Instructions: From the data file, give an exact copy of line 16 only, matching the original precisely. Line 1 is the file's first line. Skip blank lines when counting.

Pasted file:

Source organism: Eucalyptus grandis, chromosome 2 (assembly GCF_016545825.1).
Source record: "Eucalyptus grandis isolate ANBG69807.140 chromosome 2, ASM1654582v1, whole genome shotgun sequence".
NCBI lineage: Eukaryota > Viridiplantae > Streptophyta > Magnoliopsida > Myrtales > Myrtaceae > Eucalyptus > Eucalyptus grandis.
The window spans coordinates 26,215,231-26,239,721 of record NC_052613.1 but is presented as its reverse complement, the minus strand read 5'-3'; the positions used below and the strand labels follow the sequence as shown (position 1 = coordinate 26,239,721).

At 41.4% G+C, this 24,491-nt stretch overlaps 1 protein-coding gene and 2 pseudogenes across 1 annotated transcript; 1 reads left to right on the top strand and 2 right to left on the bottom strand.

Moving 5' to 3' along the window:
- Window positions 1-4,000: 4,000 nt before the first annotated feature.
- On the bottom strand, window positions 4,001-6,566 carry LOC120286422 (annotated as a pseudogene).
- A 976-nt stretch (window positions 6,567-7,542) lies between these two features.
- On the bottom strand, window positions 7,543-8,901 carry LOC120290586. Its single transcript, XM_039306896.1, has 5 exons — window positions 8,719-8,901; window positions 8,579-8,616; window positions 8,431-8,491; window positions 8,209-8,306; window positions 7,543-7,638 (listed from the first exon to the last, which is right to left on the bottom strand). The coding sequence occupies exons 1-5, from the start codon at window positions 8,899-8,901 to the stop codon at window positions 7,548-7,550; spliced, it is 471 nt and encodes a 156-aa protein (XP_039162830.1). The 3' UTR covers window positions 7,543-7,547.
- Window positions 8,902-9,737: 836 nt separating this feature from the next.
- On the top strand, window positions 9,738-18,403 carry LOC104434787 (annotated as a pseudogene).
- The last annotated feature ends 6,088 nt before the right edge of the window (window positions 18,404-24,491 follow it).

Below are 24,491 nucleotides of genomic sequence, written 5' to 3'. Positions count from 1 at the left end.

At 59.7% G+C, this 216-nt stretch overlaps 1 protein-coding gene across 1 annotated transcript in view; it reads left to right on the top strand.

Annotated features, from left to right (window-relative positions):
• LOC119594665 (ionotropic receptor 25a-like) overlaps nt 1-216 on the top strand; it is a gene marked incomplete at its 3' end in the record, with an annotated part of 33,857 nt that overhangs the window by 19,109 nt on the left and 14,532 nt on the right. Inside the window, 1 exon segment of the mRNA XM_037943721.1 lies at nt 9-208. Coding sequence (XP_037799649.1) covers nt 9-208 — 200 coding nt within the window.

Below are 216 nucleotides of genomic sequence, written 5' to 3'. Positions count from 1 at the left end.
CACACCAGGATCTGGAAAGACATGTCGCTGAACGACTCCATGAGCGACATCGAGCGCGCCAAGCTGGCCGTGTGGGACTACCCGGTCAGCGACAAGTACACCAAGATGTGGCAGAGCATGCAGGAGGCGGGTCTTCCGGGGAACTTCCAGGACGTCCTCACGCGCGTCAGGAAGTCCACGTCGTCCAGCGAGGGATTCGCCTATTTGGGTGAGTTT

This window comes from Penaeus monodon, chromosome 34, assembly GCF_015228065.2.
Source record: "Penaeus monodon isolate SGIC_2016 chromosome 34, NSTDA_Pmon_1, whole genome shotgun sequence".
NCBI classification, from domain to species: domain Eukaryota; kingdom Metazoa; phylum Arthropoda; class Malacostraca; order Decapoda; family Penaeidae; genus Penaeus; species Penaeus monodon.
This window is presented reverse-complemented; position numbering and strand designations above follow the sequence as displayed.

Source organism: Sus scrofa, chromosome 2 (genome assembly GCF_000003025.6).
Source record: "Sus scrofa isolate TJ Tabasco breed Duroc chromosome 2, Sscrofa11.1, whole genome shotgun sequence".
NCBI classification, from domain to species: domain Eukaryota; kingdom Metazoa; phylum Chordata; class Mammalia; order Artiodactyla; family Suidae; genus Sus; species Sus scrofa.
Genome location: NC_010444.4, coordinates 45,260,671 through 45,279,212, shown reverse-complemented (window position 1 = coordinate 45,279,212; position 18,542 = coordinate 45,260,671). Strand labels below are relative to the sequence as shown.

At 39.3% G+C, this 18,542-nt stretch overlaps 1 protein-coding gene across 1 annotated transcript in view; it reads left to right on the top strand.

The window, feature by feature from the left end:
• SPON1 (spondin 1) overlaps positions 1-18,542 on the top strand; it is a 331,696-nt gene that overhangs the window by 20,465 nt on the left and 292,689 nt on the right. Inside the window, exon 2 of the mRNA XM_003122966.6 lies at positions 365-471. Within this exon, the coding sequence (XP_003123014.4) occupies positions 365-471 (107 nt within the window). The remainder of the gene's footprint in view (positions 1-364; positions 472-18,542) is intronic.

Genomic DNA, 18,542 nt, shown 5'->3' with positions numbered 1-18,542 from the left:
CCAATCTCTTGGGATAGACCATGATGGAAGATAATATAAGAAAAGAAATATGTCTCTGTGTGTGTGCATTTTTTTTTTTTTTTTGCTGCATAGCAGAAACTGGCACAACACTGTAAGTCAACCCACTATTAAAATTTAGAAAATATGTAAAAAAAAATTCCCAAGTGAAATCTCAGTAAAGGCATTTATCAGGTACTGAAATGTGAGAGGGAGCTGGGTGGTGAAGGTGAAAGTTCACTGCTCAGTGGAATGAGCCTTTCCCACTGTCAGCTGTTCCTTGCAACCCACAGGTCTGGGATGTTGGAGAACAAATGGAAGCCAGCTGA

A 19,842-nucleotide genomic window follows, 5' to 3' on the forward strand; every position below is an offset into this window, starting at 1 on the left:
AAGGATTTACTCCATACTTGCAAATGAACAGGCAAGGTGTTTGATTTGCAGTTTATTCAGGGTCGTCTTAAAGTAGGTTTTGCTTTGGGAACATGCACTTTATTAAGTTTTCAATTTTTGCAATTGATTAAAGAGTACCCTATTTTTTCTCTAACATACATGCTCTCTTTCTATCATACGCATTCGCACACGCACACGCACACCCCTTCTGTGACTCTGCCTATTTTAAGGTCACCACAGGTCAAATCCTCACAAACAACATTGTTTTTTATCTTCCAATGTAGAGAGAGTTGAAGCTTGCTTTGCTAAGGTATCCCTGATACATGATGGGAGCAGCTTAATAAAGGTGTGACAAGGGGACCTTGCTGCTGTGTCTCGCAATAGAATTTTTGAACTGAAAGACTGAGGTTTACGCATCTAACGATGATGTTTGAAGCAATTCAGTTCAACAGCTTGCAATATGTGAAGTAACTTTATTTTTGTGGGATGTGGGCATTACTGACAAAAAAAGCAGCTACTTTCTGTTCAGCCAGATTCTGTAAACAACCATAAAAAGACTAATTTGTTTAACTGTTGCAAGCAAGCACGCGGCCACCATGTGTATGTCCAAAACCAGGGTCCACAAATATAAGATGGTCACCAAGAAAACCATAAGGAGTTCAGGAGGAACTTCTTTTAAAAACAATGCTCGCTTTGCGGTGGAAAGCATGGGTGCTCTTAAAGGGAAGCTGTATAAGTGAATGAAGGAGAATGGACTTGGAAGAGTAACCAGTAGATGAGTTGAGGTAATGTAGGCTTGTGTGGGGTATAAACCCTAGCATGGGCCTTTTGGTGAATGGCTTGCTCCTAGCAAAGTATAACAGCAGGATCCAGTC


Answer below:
Annotated features, from left to right (window-relative positions):